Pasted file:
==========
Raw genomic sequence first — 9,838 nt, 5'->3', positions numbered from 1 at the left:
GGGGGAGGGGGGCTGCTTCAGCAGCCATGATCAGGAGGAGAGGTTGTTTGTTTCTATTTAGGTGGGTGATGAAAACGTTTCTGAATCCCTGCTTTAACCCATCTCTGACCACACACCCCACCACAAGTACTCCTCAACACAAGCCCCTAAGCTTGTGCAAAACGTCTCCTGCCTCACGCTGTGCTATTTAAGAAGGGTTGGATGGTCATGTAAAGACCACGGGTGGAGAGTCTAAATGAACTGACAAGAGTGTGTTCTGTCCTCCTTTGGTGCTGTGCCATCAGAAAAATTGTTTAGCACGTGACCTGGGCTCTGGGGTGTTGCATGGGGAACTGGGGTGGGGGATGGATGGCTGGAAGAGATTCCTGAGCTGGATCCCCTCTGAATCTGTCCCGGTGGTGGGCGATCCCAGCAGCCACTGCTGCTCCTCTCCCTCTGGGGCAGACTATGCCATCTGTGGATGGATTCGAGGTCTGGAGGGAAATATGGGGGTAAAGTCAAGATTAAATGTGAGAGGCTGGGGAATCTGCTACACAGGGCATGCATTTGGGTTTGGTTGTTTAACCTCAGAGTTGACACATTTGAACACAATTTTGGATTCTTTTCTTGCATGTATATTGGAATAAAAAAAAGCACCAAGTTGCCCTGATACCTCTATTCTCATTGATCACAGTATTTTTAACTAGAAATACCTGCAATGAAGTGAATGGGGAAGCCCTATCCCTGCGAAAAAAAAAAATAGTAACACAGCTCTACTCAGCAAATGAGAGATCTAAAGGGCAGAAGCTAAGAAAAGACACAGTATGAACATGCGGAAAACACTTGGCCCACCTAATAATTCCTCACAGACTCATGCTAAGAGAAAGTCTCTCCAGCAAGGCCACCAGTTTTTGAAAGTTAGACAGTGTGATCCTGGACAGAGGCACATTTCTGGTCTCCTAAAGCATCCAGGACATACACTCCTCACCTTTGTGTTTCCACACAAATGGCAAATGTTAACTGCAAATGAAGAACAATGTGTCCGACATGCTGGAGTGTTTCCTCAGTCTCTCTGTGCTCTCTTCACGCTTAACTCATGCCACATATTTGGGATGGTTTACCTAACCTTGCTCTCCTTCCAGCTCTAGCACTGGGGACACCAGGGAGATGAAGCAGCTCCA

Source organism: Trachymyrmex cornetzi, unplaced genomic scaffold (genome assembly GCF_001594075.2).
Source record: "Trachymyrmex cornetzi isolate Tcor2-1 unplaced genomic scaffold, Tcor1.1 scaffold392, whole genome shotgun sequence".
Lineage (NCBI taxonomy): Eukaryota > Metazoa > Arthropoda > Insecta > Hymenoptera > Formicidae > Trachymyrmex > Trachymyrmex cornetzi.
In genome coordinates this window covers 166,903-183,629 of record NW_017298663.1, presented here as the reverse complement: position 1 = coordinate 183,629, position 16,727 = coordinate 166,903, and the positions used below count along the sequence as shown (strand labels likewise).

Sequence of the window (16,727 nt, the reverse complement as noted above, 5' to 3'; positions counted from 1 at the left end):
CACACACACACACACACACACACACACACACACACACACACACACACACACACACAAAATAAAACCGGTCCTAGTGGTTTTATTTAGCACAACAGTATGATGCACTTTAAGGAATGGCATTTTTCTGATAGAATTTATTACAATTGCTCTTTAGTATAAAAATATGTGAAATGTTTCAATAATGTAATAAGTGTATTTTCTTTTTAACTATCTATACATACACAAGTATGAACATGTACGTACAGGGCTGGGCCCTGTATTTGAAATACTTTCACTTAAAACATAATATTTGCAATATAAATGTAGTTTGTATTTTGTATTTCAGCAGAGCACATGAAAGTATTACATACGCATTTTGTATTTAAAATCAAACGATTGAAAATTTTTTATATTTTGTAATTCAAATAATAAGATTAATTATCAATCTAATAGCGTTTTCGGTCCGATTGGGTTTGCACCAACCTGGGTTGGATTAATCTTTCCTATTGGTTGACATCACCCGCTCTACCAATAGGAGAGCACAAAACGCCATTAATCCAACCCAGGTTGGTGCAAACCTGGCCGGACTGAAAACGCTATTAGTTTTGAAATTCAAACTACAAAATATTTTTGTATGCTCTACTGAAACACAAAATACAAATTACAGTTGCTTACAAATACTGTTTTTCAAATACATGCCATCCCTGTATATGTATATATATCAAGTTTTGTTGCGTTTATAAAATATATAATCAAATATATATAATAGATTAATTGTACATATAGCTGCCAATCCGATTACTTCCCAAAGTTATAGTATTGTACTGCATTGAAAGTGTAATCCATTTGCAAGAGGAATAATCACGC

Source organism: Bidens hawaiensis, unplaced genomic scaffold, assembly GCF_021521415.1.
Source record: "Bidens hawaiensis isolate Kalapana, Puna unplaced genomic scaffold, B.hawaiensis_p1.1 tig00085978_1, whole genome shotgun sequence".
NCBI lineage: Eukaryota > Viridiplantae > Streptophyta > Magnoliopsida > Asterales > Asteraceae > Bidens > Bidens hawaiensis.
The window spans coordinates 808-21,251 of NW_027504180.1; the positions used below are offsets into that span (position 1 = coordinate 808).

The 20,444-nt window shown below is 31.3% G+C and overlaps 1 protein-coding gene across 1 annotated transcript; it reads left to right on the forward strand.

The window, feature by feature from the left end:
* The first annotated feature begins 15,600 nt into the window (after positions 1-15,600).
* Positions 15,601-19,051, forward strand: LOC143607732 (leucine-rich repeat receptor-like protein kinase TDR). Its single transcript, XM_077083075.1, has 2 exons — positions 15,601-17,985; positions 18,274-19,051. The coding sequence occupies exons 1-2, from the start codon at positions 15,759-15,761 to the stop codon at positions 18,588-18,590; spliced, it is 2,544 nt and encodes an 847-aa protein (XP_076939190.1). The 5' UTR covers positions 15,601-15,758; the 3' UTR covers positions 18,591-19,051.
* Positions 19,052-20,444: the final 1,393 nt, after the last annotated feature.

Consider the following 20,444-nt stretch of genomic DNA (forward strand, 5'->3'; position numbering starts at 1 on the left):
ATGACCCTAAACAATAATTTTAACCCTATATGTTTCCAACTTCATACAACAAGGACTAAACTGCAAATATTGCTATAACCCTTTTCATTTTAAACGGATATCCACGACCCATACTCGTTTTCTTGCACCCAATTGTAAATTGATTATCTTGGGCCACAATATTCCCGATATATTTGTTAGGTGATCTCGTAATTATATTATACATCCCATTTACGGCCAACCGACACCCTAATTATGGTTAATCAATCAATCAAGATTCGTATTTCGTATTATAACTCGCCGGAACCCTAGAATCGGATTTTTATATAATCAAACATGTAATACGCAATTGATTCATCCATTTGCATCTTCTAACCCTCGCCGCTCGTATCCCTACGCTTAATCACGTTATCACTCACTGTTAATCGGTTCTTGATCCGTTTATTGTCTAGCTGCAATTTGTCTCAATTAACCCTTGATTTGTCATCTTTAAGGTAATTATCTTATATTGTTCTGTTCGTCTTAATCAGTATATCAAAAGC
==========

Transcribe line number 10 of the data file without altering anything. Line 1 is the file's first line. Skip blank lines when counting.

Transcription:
Source record: "Bidens hawaiensis isolate Kalapana, Puna unplaced genomic scaffold, B.hawaiensis_p1.1 tig00085978_1, whole genome shotgun sequence".